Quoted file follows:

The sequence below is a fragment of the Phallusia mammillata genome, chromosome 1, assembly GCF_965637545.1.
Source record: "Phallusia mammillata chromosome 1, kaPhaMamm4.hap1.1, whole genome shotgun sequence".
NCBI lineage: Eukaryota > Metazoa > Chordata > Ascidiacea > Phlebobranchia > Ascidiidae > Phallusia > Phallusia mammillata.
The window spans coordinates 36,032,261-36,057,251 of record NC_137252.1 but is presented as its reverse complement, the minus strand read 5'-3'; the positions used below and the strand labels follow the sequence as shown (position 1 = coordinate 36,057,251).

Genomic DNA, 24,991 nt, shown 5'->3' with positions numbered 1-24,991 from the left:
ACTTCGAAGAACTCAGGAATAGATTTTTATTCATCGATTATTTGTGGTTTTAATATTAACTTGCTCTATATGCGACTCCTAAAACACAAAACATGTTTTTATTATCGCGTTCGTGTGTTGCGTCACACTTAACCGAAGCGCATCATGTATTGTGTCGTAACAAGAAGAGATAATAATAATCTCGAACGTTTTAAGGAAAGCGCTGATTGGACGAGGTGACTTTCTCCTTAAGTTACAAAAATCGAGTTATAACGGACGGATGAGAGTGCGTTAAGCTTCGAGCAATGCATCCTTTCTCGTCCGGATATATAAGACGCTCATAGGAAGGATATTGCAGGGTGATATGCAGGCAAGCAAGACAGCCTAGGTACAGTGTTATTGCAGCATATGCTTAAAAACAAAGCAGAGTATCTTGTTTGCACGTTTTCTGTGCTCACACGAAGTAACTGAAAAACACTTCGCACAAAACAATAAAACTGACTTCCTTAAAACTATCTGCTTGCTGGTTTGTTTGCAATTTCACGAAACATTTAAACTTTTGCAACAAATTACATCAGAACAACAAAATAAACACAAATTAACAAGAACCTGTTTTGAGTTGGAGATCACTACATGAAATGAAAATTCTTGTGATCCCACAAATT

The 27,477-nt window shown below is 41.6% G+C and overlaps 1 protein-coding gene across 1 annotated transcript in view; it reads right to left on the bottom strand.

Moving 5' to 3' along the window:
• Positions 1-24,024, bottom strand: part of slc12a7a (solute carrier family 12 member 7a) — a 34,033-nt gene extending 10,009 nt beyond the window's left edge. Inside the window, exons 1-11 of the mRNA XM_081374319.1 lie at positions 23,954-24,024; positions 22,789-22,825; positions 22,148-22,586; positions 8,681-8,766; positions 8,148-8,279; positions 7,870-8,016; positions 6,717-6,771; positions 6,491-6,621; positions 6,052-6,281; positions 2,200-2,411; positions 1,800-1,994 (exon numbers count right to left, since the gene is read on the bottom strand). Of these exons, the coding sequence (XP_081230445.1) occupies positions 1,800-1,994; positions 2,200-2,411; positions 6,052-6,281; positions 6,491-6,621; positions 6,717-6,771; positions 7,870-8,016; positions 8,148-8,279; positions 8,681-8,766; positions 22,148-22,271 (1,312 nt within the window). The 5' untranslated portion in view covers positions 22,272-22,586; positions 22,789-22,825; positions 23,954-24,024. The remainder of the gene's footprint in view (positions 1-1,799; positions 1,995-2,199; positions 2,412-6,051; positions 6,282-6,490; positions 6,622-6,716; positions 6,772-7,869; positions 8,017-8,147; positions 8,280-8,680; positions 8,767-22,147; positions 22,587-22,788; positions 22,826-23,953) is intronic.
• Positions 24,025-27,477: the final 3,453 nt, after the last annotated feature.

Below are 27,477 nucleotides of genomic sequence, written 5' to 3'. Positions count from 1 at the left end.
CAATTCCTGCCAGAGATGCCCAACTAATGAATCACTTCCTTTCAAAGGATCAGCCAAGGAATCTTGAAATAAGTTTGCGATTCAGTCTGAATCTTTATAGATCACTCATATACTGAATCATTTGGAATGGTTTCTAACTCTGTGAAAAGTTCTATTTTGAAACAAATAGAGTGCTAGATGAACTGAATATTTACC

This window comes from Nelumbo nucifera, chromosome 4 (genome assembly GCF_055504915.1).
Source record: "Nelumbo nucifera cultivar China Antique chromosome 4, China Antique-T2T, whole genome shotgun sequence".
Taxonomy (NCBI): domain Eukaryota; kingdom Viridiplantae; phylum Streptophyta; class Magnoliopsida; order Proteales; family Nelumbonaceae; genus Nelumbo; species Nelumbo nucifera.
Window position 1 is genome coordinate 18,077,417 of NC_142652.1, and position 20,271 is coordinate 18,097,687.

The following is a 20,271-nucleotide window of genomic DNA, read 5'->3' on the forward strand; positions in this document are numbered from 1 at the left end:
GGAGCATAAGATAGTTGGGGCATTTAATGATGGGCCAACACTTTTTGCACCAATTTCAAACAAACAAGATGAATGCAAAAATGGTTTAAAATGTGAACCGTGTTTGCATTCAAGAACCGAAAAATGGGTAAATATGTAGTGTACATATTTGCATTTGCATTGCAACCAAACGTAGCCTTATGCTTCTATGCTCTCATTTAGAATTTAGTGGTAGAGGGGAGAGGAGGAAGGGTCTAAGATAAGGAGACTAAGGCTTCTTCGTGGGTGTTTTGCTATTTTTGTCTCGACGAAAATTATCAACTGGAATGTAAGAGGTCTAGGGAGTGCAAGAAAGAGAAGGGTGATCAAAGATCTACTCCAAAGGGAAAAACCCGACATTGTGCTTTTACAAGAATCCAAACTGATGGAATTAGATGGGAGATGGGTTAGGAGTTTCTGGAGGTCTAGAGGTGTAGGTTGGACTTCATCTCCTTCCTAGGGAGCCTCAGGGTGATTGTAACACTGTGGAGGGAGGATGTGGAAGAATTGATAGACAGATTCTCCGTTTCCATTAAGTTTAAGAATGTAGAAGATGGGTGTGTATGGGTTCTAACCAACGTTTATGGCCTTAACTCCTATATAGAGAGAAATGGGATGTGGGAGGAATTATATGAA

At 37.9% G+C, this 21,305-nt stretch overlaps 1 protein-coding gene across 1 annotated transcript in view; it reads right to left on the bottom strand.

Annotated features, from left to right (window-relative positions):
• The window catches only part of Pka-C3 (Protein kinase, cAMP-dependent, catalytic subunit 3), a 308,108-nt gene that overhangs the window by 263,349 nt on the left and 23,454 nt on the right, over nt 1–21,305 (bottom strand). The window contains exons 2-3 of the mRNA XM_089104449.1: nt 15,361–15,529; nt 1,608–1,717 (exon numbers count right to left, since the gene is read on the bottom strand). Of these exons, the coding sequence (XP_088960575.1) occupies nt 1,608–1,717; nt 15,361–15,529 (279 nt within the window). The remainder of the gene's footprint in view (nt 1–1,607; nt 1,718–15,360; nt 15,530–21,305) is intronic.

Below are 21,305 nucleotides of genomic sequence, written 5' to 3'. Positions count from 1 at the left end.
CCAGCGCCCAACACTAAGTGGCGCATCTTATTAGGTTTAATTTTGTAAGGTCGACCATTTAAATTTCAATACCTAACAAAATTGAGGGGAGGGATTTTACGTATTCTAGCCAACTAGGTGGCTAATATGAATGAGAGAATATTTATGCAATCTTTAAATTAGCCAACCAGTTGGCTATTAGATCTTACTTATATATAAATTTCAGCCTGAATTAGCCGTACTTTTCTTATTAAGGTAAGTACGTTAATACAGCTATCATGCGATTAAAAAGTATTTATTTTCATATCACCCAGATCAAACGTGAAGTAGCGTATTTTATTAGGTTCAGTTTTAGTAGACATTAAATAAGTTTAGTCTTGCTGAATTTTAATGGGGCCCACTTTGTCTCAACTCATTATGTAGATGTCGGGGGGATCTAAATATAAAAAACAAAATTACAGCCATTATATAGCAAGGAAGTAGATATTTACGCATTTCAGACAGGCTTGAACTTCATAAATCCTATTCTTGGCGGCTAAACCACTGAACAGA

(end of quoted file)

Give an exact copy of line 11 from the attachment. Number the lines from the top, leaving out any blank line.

Below are 27,477 nucleotides of genomic sequence, written 5' to 3'. Positions count from 1 at the left end.